Library Classroom Makeover
I turned an unused library classroom into a colorful place for hands on learning and steam exploration.
Long before I started blogging… I was a first grade teacher. And one of the great things about being a first grade teacher was that I worked at the same school that I had attended so many years before. So when I had a complete full circle moment and one of my best elementary school friends called me to say she was currently the librarian at our former school and asked whether I’d help transform an unloved forgotten library classroom… the answer was obviously, heck yeah! Here’s how the space looked: drab, cluttered, unused.
The goal was for this to be a colorful, fun, whimsical place where the elementary schoolers could come to explore and play and imagine. Essentially a ‘tech-free’ maker space. The space had some definite positives: lots of storage possibilities, big bright windows and plenty of vertical space to work with.
The idea of bringing in a mural seemed like an easy way to personalize the space. I’m not nearly as skilled with murals as I’d like, but I LOVE the work of Colleen Elizabeth Art so I started with her work as the inspiration for the backdrop. Then I layered in some native Virginia flowers and a few significant things from the school. I completed most of the mural back in the spring, but I left not loving where it was.
When I returned last week, I added more flowers and added a contrasting line along each layer of landscape. It’s not going to win any awards, but I love the color palate and it certainly has a playful informal feeling to it… perfect for a kids maker space!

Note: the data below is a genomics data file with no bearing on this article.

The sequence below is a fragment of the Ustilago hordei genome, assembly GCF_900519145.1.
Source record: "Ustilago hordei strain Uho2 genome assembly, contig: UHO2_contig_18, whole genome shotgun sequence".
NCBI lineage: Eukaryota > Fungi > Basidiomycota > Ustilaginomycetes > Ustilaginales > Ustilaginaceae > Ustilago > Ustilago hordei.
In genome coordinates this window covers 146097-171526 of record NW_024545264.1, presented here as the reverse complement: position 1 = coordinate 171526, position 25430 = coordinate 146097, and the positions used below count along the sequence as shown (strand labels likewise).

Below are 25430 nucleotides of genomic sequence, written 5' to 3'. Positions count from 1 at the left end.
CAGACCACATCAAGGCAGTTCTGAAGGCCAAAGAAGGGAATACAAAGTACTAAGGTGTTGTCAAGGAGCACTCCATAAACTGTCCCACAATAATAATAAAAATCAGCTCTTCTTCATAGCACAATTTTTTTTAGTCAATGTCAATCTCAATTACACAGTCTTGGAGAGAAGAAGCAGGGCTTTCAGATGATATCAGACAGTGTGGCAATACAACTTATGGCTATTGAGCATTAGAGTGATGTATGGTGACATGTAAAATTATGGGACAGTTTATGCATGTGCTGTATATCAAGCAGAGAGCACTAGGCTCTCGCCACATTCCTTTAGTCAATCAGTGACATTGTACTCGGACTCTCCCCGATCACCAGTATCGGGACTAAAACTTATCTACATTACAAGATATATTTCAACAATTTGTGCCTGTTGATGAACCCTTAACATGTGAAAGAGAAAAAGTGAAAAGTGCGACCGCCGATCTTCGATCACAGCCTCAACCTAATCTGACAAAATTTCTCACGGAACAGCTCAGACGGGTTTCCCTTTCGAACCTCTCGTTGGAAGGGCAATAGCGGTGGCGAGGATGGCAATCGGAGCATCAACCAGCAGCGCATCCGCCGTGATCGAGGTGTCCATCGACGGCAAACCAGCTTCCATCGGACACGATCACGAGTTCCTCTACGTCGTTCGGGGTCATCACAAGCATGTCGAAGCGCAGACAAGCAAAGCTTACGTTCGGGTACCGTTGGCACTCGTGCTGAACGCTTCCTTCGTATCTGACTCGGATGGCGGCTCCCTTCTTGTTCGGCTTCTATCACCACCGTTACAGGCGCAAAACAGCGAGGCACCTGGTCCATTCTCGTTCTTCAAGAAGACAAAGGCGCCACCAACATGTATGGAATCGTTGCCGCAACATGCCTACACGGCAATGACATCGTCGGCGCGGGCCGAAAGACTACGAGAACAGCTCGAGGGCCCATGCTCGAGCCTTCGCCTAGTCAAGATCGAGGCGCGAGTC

Let’s chat about the rest of the space! I was lucky that the school had a budget for this space so we agreed that a loft in one corner would be really fun for the kids. My friend wanted to create as many little reading nooks and crannies as possible without giving up too much space since they do use the room for grade level gatherings on occasion.
In order to make as many fun exploration spaces for the kids, I decided to use the vertical space as much as possible. I brainstormed lots of activities and materials that could be fun if mounted on the wall. We also had a wall of old metal shelves… There wasn’t any real way to change the color, but adding some colorful bins and contact paper did wonders!
And then the creme de la creme is the carpet. I’ve used FLOR tiles before and they are amazingly fun and simple to work with. Best part for this project was that I could play around with dozens of colors! I opted for a tone on tone rainbow stripe and I’m THRILLED with how much pizzaz it brings to the space! (See materials list at the end of the post for a full break down of the colors I chose… there were a lot.)
As I was leaving the space in March, my friend suggested a tree or something that might be a little more free-flowing in an otherwise standard classroom space. There was one little corner that seemed like it could work, and after some conferring with friends (thanks, Keith!) and perusing Pinterest, I came up with the idea for this tree. My *original* idea involved fanning the tree truck out from the corner, but I wasn’t sure I could figure out the precision and structure needed for this to be sturdy… the finished product couldn’t have been easier to install and only required my jigsaw, a router and some paint! Icing on the cake? My friend Rebecca cut some fun acrylic leaves on her glow forge… thank you!
The big bright windows were hard not to take advantage of. I suggested entirely covering each window with transparent colored vinyl but we were a little worried about how it would play with the light in the room. I settled on these lovely wooden acrylic blocks and added suction cups to 1/3 of them so kids would have the option of sticking them on the glass to see how the colors play and mix together.